I agree with most of your post, but this...? I dunno, dude. Have you met many librarians? I'm not entirely convinced that the Immigrant Song isn't an appropriate "entrance theme" for some of them...
    as welcome to nightvale proved Librarians are some of the most fearsome creatures known to man.. but those poor kids will never be the same after their victory.

  19. - Top - End - #199
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    SwashbucklerGuy

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    Default Re: Roleplaying Rules

    Barbarian character class != in-game barbarian culture.

    The characters in our games are not aware of the 5E rules under which they are created. The meta game is un-knowable by them.

    'Barbarian' was a Greek word that meant 'does nor speak Greek'. It took on connotations like 'uncivilised' because every culture thinks it's the best culture and the Greeks were no different in that regard.

    So we use the term 'barbarian' to describe a culture that is not 'civilised' in terms of cities or the like. Or we use it pejoratively to describe 'bad' behaviour.

    So we might describe a tribe of 'barbarians'. We know what you mean. You might even believe that any of them would feel 'hemmed in by walls', on the grounds that they have lived their lives in the open.

    But the crucial thing here is they do not ALL have levels in the barbarian character class! The meta game idea of 'character class' is not the same thing as an in-game culture.

    Not all 'barbarians' in the game world have levels in the Barbarian class; only a portion of the best warriors would have levels in the class, or levels at all!

    Meanwhile, not all characters who have levels in the Barbarian class have anything to do with any in-world 'barbarian' culture. It's a set of game mechanics, not a background. That is provable by way of the 'Background' section!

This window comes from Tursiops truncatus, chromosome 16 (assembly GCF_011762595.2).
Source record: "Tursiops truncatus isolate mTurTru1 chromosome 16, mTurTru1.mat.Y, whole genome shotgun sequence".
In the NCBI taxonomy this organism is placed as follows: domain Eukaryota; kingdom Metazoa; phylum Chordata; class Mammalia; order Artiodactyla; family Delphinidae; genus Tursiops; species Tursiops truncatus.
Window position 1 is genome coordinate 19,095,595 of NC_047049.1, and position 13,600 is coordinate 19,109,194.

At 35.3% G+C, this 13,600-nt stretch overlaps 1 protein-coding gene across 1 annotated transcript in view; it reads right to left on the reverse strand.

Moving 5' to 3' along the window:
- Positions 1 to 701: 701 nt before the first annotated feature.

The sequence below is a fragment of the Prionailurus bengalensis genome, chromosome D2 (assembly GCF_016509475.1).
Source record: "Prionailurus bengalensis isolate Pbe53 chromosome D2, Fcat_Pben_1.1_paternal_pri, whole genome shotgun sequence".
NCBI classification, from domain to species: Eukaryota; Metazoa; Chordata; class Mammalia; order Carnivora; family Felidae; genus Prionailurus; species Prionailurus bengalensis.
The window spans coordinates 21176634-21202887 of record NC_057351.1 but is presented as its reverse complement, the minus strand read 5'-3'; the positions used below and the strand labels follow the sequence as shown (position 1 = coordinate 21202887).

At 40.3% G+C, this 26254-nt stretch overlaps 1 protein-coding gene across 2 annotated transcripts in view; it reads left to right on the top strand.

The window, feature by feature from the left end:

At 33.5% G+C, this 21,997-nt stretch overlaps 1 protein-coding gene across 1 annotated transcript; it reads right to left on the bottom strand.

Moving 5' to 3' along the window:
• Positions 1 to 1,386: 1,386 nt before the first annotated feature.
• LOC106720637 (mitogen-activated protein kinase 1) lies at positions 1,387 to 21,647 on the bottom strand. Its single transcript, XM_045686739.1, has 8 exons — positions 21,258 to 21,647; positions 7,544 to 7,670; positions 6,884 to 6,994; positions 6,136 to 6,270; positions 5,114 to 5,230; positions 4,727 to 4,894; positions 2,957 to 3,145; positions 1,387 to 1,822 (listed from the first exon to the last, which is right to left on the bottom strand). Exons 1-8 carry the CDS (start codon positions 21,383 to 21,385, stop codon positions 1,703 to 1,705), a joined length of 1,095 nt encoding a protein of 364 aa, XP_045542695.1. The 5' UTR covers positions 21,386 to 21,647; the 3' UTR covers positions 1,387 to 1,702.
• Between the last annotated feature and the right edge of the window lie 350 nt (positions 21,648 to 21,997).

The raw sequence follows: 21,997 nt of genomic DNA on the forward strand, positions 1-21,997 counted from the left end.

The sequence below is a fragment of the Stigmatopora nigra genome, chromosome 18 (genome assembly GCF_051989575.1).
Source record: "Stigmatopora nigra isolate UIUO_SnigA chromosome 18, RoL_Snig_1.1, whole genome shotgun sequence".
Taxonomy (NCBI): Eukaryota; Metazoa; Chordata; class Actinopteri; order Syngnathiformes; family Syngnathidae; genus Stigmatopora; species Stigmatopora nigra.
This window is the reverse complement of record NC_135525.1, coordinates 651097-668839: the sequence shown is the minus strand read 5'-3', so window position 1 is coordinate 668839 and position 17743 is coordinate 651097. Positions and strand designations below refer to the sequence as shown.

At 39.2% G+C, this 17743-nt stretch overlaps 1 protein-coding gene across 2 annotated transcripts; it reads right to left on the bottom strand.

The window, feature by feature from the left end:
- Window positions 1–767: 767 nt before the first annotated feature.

Sure, an individual DM may insist weird things for his own campaign, but it is in no way official D&D 5E 'rules' that a PC with Barbarian levels MUST be from a 'barbarian' culture. Further, what the personality quirks of their PC is up to the player, insofar as such a quirk is possible. 'Not being claustrophobic' is up to the player, 'Not liking mobile phones' is not possible because there are none in his world.

  20. - Top - End - #200
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    RedMage125's Avatar

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    Default Re: Roleplaying Rules

    Quote Originally Posted by TheIronGolem View Post
    Strange that the "can't come from a city and must be uncomfortable in crowds" class feature was left out of the SRD. Someone should let WotC know about that oversight.
    Right?

    Quote Originally Posted by Tanarii View Post
    That is beside the point. He said it's not completely up to the player. You attempted to claim he literally said it's not up to the player at all.
    When he is telling a Barbarian player "no, you can't decide how your character feels about being in a city", he is taking away something that IS completely up to a player. And he IS saying that such is "not up to the player at all".

    You seem to think you are arguing a fine point of word semantics, but are missing the forest through the trees. I am objecting because the things that he is saying are NOT "completely up to the player" include things like thoughts, beliefs, and feelings are things that are ONLY completely up to the player.

    Stop Straw Manning what I have been saying. I have not claimed that he said "nothing about what a payer thinks or feels is up to the player". That's asinine. He HAS, however, advocated that there are times when a DM just gets to say "regardless of your character's background or personality, I have decided how he feels about this situation". THAT is what I have been arguing. If the only way you can possibly defend that is to twist what I've said and say "well, it's not 100% being taken away from the player, so you should stop arguing with him", then you have either COMPLETELY FAILED to understand what I have been saying, or you are trying to defend him just to be adversarial yourself.

    Quote Originally Posted by BurgerBeast View Post
    You really do have a problem with taking something that someone says, completely misinterpreting it, and then broadcasting falsehoods about people. You should be more careful.
    You are talking about Straw Man Fallacy, and you are incorrect.

    He has LITERALLY said that a Barbarian character's player does not get to decide how they feel about being in a city. I am misinterpreting NOTHING. There is no straw man.

    Except the one you and Tanarii have been building about my stance.
    Quote Originally Posted by BurgerBeast View Post